Jake Bernstein: Or it completely changes it. So there have been a lot of data breaches, but not an equal number of successful class action lawsuits. And the big reason for that is that in the federal courts, you have to be able to show particular harm and it cannot be what the courts call speculative, which means that if you say, Oh, my data has been leaked by this data breach. You have to also be able to show some direct harm or even reasonably indirect harm from the data breach to you. And a lot of the times that's not possible, and it's not possible for many reasons. Sometimes it's the second or third date of breach that has put that information out there. How are you supposed to prove that it was that data breach that caused your harm. Or maybe you just haven't suffered any specific harm? And it's more of the potential harm that you're worried about.

So what California does is bypass that analysis by creating statutory damages. And it kind of just takes that part out so that it will create significantly easier class action lawsuits going forward.

Kip Boyle: Right. Right. And that's one of the reasons why this balance of power is shifting. So that that's a great relief to people who have had their personal information mishandled. Okay. For the purposes of illustrating the point that we want to make on this episode, I want to restate the penalties that you just reviewed in as more simple formulas, just to make this easier for everybody. So if you have a data breach of personal information and the California plaintiff's bar comes after you. Then your penalty be the number of breached personal information records, times $750. And if the California attorney general comes after you instead, then your penalty is the number of violations, times $7,500. I mean, are you okay with that for this episode?

Jake Bernstein: Yeah. It works. All of that is subject to court oversight. And oftentimes at least in my experience, when you have an up to figure. You don't generally get the maximum on every single violation. If they are small, I've seen courts award differing amounts, for different types of violations. And so the actual violation, the actual penalty for failure to update your privacy policy might be a little different than a penalty for losing sensitive personal data. And that goes to the more to the California AGO version, but it works for this podcast.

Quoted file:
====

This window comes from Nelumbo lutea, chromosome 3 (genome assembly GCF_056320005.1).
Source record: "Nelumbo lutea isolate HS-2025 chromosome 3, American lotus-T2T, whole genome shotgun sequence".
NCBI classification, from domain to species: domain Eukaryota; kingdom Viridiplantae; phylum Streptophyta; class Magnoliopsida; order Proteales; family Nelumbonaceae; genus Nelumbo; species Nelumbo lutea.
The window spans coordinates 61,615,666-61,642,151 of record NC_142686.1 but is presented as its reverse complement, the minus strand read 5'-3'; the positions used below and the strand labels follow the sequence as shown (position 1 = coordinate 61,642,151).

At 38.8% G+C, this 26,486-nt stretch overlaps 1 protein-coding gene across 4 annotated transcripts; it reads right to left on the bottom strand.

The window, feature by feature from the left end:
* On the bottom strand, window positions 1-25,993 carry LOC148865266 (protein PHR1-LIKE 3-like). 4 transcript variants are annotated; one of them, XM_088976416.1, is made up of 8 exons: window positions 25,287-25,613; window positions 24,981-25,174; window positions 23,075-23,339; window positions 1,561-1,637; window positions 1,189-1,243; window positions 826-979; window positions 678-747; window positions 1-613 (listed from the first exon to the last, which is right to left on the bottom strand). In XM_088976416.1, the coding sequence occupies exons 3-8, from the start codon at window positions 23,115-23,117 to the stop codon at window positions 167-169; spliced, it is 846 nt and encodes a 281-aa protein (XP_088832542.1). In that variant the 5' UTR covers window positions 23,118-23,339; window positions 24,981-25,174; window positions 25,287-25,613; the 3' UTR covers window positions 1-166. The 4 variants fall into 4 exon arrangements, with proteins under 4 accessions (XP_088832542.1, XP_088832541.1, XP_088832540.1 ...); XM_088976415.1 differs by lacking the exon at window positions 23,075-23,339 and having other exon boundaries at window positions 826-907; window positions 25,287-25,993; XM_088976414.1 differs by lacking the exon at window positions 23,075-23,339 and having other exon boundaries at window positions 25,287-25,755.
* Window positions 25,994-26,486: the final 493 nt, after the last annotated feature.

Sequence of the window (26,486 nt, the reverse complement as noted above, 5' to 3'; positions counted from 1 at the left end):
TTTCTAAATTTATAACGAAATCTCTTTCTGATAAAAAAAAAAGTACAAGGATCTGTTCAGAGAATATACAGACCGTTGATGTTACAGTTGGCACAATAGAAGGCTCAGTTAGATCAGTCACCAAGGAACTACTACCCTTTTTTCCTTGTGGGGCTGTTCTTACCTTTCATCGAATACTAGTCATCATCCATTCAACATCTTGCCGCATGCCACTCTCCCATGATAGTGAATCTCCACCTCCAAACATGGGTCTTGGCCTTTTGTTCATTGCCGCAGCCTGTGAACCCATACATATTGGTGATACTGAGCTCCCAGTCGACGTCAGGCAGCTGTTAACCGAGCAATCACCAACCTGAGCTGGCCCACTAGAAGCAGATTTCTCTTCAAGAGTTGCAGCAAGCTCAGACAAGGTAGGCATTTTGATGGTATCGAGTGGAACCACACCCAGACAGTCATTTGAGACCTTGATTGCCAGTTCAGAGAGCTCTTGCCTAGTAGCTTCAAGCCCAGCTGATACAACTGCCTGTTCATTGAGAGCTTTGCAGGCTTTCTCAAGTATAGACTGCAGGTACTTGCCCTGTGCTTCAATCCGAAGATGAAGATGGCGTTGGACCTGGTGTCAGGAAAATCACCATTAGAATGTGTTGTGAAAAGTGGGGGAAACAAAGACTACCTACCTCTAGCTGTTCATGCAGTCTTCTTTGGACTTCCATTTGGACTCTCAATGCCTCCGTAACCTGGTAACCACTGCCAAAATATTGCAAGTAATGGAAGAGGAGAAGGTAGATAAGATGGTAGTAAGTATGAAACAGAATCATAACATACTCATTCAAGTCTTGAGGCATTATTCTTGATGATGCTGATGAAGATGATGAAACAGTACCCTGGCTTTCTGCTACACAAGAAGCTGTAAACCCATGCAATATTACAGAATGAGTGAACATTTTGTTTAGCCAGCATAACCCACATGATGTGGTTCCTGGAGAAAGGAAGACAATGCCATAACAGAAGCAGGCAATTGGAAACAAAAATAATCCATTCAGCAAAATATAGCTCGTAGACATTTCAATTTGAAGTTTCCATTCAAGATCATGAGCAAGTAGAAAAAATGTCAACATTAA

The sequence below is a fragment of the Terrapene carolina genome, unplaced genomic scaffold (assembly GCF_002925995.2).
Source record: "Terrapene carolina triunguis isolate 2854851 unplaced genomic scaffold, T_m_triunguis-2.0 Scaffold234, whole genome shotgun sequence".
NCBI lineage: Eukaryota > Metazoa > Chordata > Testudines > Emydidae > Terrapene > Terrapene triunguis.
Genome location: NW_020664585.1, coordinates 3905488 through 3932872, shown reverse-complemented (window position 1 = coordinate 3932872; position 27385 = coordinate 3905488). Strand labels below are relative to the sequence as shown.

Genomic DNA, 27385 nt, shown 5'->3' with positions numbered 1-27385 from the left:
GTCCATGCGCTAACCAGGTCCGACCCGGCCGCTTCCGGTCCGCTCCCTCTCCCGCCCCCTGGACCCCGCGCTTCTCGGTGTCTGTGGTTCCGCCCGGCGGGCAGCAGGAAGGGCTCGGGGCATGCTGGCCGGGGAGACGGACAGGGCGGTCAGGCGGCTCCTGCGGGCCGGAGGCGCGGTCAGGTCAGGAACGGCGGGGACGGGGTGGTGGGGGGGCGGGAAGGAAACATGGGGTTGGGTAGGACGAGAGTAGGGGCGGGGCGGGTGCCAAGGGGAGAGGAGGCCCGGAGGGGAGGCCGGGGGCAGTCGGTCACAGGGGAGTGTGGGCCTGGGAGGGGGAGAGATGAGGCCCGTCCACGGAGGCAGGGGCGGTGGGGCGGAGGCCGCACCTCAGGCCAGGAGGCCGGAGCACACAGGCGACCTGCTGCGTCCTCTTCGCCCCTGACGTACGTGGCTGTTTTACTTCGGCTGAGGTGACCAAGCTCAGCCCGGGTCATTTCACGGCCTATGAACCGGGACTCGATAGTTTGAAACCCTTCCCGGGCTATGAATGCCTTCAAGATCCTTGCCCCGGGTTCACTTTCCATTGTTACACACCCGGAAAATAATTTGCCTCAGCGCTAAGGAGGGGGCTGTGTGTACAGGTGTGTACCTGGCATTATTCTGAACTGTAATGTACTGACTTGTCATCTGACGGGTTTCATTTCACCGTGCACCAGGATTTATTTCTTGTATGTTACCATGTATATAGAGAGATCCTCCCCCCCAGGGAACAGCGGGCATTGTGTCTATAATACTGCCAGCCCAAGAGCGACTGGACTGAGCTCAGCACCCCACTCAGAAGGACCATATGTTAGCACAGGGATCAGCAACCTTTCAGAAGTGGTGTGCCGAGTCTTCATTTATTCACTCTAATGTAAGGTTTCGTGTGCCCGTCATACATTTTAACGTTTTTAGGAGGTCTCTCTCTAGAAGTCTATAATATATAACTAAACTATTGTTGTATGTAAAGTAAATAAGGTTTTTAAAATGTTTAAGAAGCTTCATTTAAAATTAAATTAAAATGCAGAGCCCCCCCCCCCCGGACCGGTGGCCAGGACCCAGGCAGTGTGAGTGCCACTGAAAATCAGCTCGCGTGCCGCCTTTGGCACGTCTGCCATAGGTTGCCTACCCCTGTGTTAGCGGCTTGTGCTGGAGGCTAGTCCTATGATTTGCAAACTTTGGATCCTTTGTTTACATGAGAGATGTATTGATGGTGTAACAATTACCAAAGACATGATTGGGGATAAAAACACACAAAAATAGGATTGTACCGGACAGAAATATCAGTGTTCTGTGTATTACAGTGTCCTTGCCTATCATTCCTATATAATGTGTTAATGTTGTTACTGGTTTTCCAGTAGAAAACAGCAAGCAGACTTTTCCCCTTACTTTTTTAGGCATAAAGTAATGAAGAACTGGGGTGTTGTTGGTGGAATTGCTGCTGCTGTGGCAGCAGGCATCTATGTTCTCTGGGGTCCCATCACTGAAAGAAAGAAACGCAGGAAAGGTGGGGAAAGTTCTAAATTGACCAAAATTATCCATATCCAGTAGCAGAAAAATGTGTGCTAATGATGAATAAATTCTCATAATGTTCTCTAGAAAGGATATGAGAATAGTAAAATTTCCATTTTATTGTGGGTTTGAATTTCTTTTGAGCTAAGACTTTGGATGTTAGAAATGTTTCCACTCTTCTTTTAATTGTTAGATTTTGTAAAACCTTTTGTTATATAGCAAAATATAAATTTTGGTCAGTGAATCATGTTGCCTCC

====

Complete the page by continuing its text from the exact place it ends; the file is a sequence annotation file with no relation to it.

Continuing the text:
Kip Boyle: Okay. Okay. Great. So thanks for indulging me. Again, I'm not the lawyer, right?

Jake Bernstein: Yeah.

Kip Boyle: But I want to bring a couple of examples forward. So here's the first example. This is kind of a big example on December 14th, 2019. So that's pretty recent as of the recording date of this episode, there was a security researcher who was scanning for any cloud based data shares that were publicly available. And he was doing this using automated tools and he found a whole bunch of records. In fact, 267 million Facebook users had their information exposed. It was a massive data breach and it received a lot of news coverage of CBS and other major news outlets, covered this. And it turns out that this database was left open for nearly two weeks. And we're talking about names, phone numbers, Facebook user IDs were exposed and available to anybody who knew how to find it.

So now this didn't happen under the period... Well, this happened before CCPA enforcement was set to begin. So this is just a hypothetical, but we're probably going to see more of these things anyway. So if we take the simple formula of California plaintiff's bar, then the penalty can be calculated as the number of breached PI records, times $750. And when you're talking about 267 million Facebook users, now we're talking about a penalty of $200 billion. Now I feel like I'm Dr. Evil trying to ransom the world, but that's an enormous penalty. And I don't know that anybody would ever pay something like that, but Jake doesn't really give a ton of leverage and power over to the bringers of the lawsuit.